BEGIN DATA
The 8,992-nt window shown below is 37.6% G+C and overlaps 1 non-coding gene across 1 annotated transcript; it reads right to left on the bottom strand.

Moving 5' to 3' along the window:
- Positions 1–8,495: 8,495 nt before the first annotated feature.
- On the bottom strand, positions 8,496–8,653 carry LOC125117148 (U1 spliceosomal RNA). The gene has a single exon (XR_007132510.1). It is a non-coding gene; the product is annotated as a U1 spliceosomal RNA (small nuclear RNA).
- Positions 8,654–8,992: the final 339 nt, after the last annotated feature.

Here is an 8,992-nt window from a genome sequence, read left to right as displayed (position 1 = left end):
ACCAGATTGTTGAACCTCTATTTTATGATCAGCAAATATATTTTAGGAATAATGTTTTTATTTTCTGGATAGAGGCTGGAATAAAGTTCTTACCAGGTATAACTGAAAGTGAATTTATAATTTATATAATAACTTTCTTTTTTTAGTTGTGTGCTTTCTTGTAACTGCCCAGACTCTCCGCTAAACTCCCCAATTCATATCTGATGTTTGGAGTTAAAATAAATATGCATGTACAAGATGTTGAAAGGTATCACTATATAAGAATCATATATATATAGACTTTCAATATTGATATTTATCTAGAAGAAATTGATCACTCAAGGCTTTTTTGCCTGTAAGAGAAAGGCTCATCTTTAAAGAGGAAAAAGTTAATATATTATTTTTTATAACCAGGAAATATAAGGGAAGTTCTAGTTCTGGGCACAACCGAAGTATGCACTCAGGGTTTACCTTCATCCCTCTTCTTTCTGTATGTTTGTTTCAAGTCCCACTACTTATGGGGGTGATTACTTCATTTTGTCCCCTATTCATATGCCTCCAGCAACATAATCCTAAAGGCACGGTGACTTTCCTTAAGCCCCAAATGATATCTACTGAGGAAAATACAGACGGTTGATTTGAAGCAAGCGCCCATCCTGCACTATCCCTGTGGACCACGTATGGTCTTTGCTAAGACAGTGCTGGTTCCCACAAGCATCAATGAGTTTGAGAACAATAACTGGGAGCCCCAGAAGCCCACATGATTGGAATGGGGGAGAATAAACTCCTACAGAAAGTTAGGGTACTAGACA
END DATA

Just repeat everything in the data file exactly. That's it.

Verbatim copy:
The 8,992-nt window shown below is 37.6% G+C and overlaps 1 non-coding gene across 1 annotated transcript; it reads right to left on the bottom strand.

Moving 5' to 3' along the window:
- Positions 1–8,495: 8,495 nt before the first annotated feature.
- On the bottom strand, positions 8,496–8,653 carry LOC125117148 (U1 spliceosomal RNA). The gene has a single exon (XR_007132510.1). It is a non-coding gene; the product is annotated as a U1 spliceosomal RNA (small nuclear RNA).
- Positions 8,654–8,992: the final 339 nt, after the last annotated feature.

Here is an 8,992-nt window from a genome sequence, read left to right as displayed (position 1 = left end):
ACCAGATTGTTGAACCTCTATTTTATGATCAGCAAATATATTTTAGGAATAATGTTTTTATTTTCTGGATAGAGGCTGGAATAAAGTTCTTACCAGGTATAACTGAAAGTGAATTTATAATTTATATAATAACTTTCTTTTTTTAGTTGTGTGCTTTCTTGTAACTGCCCAGACTCTCCGCTAAACTCCCCAATTCATATCTGATGTTTGGAGTTAAAATAAATATGCATGTACAAGATGTTGAAAGGTATCACTATATAAGAATCATATATATATAGACTTTCAATATTGATATTTATCTAGAAGAAATTGATCACTCAAGGCTTTTTTGCCTGTAAGAGAAAGGCTCATCTTTAAAGAGGAAAAAGTTAATATATTATTTTTTATAACCAGGAAATATAAGGGAAGTTCTAGTTCTGGGCACAACCGAAGTATGCACTCAGGGTTTACCTTCATCCCTCTTCTTTCTGTATGTTTGTTTCAAGTCCCACTACTTATGGGGGTGATTACTTCATTTTGTCCCCTATTCATATGCCTCCAGCAACATAATCCTAAAGGCACGGTGACTTTCCTTAAGCCCCAAATGATATCTACTGAGGAAAATACAGACGGTTGATTTGAAGCAAGCGCCCATCCTGCACTATCCCTGTGGACCACGTATGGTCTTTGCTAAGACAGTGCTGGTTCCCACAAGCATCAATGAGTTTGAGAACAATAACTGGGAGCCCCAGAAGCCCACATGATTGGAATGGGGGAGAATAAACTCCTACAGAAAGTTAGGGTACTAGACA